05 December 2018

Time Out in the Great Beyond (2012)


[Originally posted at Rational Rant on 5 December 2012]
W
hen I was a child there were certain records we weren’t allowed to touch. We had a cornucopia of recordings of all kinds—45s, LPs, 78s, 7ips reel-to-reel tapes—that we could play, but there were a handful that were off limits. Most of them belonged to my mother, and, frankly, most of them didn’t interest me—Edith Piaf, Django Reinhardt, and the like. But there was one that did—a jazz album called Time Out featuring jazz pianist Dave Brubeck.
My musical interests as a young person were primitive, bizarre, and eclectic. I liked things that stood out from the ordinary wash of music that formed the background track to our suburban post-WWII lives. The rock ’n’ roll that enamored the kids I went to school with left me cold. I liked stuff that incorporated noise, unusual instruments, exotic-sounding rhythms…
It was probably the unusual time-signatures that made me like Time Out. Most of everything playing on the radio was in the same 4/4 time, with the occasional 3/4, 6/8, or 2/4 thrown in. The 5/4, 9/8, and alternating signatures were interesting, at least, and the feeling that the music gave at times that it was just about to head over the edge into pure madness, was, well, refreshing.
For reasons that remain obscure to me I didn’t ever buy my own copy of it on vinyl, though I did acquire some other Dave Brubeck albums. I bought my first copy of Time Out decades later, when the CD era was upon us, and I replaced a lot of my old vinyl, and consciously sought out music I’d liked but never owned. I still enjoy it, even though I’ve long given up my childish ambition of playing piano like Brubeck.
Anyway, I see in the news that Dave Brubeck has passed on. His heart stopped earlier today on his way to a doctor’s appointment. Tomorrow will be his 92nd birthday. Damn it. [5 Dc 2012]

04 December 2018

A Deteriorating Stand-Off (1979)


[Passage from my journal, written 4 December 1979 at 11:46 pm PST]
T
he things are crawling out from the walls of the nation now; the wood is rotten. This is not a good time for the United States, nor for my own country [Cascadia]. It is revolting when it is somehow treasonous to criticize the Shah of Iran, ex-Shah really and ex-Iranian, a bloody tyrant who—bluntly—deserved to lose his country. I am not going to change my beliefs just because his replacement is another of his ilk and further has showed his true colors by not only supporting the murderous PLO but also by holding hostages with his own already bloody hands. For my part I support this Iranian revolution—stupid though many of its manifestations be—as a return to the basics of the cultural fabric. But it has shown itself bankrupt in its fruits and in its leader. It has massacred Kurds and Arabs, slaughtered its political enemies, and directed violence against its women. Were it not for this last incident, Khomeini’s regime would have collapsed by now, or would be in the process of collapsing—if it hasn’t collapsed already.
The things are crawling out of the rotten wood. God help us when the Ku Klux Klan—which only recently massacred unarmed folk at a rally—is cheered for planning a counterdemonstration in favor of the Shah. God help us all when the PLO can appear as a savior, as a responsible organization—when still engaged in its illicit traffic in human lives. And God help us all when holy men call for war.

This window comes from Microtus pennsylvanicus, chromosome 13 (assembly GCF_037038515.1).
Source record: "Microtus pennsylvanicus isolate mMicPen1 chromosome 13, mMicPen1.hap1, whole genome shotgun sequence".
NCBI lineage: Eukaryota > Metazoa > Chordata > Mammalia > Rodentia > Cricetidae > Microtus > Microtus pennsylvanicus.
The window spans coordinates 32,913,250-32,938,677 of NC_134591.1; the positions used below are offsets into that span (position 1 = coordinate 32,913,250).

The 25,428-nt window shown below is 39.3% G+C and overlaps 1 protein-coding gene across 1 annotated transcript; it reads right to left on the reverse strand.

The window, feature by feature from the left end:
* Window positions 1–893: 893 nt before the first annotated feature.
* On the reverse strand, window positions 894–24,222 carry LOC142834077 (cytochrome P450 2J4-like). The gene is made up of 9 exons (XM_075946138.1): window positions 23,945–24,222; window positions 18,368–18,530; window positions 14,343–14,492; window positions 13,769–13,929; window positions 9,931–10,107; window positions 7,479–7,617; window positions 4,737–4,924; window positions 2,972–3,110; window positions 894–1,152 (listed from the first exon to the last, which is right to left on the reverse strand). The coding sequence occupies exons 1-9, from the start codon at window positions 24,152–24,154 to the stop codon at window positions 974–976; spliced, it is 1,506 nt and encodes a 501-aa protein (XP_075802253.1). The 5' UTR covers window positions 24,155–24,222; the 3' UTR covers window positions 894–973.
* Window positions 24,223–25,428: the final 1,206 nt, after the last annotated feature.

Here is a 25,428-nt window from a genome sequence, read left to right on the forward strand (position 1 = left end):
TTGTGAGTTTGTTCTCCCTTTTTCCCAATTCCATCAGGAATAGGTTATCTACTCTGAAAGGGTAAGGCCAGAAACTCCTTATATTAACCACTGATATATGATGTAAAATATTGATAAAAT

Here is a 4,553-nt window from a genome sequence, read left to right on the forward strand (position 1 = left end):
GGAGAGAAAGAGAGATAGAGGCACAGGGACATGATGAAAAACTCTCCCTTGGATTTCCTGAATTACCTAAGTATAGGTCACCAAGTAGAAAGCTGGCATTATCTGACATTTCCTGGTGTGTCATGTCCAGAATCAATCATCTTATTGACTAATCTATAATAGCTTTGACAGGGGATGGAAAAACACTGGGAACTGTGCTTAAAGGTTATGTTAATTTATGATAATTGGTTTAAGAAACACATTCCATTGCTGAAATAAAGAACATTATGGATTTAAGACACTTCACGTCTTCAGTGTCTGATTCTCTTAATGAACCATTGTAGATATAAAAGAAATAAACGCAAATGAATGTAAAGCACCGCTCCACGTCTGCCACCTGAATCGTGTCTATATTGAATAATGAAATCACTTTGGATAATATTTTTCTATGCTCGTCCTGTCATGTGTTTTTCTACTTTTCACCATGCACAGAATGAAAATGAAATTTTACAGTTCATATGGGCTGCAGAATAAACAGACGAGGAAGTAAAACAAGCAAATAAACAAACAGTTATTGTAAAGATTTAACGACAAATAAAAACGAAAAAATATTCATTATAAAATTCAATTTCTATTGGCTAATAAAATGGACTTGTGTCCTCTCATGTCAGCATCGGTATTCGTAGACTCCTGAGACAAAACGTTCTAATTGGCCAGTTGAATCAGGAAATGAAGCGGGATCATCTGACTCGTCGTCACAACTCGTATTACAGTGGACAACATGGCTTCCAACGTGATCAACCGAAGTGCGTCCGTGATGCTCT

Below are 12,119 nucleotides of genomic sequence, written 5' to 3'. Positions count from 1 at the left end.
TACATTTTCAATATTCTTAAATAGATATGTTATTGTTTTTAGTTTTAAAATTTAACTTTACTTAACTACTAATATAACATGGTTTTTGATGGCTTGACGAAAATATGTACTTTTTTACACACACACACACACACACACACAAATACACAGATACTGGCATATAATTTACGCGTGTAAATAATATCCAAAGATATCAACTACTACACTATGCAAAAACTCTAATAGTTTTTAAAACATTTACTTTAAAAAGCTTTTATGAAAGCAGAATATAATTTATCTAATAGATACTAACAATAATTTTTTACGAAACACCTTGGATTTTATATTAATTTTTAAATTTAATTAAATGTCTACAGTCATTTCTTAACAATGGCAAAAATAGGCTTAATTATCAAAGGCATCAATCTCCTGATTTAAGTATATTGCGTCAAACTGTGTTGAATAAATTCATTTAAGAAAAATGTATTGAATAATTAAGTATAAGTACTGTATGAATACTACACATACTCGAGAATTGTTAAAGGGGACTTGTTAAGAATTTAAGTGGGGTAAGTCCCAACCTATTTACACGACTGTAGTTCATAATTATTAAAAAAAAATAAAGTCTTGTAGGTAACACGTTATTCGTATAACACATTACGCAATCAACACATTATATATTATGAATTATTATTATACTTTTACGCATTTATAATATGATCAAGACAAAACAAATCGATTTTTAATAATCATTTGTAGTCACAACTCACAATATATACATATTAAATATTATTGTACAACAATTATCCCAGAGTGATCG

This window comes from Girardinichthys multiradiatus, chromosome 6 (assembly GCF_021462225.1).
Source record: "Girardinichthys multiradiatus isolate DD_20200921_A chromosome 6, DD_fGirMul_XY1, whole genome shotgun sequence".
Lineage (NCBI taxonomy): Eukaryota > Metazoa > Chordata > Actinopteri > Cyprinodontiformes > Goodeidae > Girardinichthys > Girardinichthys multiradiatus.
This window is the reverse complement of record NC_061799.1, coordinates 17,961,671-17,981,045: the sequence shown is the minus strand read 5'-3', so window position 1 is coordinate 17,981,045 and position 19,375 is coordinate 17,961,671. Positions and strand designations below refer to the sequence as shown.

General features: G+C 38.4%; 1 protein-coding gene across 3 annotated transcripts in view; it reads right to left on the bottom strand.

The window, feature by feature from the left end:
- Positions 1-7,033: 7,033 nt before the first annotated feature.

The logic of the situation inevitably is leading to war, because there is literally no way out for either party, short of intervention from heaven. Consider this—there is no way that the terrorists in Iran can back down now, without losing face and in any case it is clear that they are living in a very alternative universe. They may seriously believe that there is a chance of the US handing over the ex-Shah—although it is difficult for me to imagine how, given my mindset. More probably they realize that there is no chance of this happening (and have realized this from the start) but are caught up in the push of events. In either case they cannot moderate their demands now—how? Would they be satisfied with the handing over of a ransom from the ex-Shah (always assuming the ex-Shah is willing to pay such a forfeit)? I wouldn’t be, in their place. What then? A UN inquiry, rather than justice? When the UN is obviously dominated by the CIA? I may well be caricaturing their views, but I feel that has to be the direction they’re going, to judge from their rhetoric—a poor source, but what I’ve got. What compromise is possible?—the ex-Shah cannot be halfway handed over.
But they are trapped, nonetheless. They cannot get the Shah, and their only alternative is to sit forever in the embassy with the hostages. Really, they cannot proceed to the next step without great difficulty. Killing the hostages would likely provoke US reaction and (discounting the words involved) would be avoided. Even staging a mock trial I believe is more dangerous than they dare to go. They may of course go ahead with such shows, but they must realize what toboggan they are climbing on in that instance; they will escalate the shouting but must hold off on action.
Neither can the US act now. Again, there is no way that the US can give in on this point. But military action is basically impossible until the hostages are killed—at which point it becomes pointless. Economic actions on either side will have no real results. So—
So it’s a deteriorating stand-off. Deteriorating, because both sides must give the appearance of taking steps, and sooner or later one will have to cross the line. The US must move closer to military action, while the terrorists towards their trials. We both realize that the other is bluffing; but we also both know that our bluffs will sooner or later be called.